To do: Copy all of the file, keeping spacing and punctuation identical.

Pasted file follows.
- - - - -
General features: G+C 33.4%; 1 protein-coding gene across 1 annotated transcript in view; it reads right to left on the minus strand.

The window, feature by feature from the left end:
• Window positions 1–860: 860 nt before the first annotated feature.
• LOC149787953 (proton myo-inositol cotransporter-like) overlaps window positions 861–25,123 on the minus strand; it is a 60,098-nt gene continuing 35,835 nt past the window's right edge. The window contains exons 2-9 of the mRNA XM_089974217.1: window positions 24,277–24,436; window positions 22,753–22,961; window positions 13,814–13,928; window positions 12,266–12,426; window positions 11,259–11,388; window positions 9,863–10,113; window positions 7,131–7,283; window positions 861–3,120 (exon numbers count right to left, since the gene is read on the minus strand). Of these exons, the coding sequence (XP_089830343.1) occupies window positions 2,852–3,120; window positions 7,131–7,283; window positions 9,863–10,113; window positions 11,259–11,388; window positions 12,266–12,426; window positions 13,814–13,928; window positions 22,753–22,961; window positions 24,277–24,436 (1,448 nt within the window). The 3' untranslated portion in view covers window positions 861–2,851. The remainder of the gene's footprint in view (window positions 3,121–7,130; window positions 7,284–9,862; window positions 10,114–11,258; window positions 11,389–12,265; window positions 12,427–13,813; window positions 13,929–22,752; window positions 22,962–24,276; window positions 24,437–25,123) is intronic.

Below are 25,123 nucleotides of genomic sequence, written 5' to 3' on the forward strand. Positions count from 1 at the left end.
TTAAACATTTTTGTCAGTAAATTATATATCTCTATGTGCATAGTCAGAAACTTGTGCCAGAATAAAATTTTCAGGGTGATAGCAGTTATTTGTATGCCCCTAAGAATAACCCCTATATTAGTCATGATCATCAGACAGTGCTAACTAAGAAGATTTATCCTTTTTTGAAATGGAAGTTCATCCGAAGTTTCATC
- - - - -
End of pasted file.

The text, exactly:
General features: G+C 33.4%; 1 protein-coding gene across 1 annotated transcript in view; it reads right to left on the minus strand.

The window, feature by feature from the left end:
• Window positions 1–860: 860 nt before the first annotated feature.
• LOC149787953 (proton myo-inositol cotransporter-like) overlaps window positions 861–25,123 on the minus strand; it is a 60,098-nt gene continuing 35,835 nt past the window's right edge. The window contains exons 2-9 of the mRNA XM_089974217.1: window positions 24,277–24,436; window positions 22,753–22,961; window positions 13,814–13,928; window positions 12,266–12,426; window positions 11,259–11,388; window positions 9,863–10,113; window positions 7,131–7,283; window positions 861–3,120 (exon numbers count right to left, since the gene is read on the minus strand). Of these exons, the coding sequence (XP_089830343.1) occupies window positions 2,852–3,120; window positions 7,131–7,283; window positions 9,863–10,113; window positions 11,259–11,388; window positions 12,266–12,426; window positions 13,814–13,928; window positions 22,753–22,961; window positions 24,277–24,436 (1,448 nt within the window). The 3' untranslated portion in view covers window positions 861–2,851. The remainder of the gene's footprint in view (window positions 3,121–7,130; window positions 7,284–9,862; window positions 10,114–11,258; window positions 11,389–12,265; window positions 12,427–13,813; window positions 13,929–22,752; window positions 22,962–24,276; window positions 24,437–25,123) is intronic.

Below are 25,123 nucleotides of genomic sequence, written 5' to 3' on the forward strand. Positions count from 1 at the left end.
TTAAACATTTTTGTCAGTAAATTATATATCTCTATGTGCATAGTCAGAAACTTGTGCCAGAATAAAATTTTCAGGGTGATAGCAGTTATTTGTATGCCCCTAAGAATAACCCCTATATTAGTCATGATCATCAGACAGTGCTAACTAAGAAGATTTATCCTTTTTTGAAATGGAAGTTCATCCGAAGTTTCATC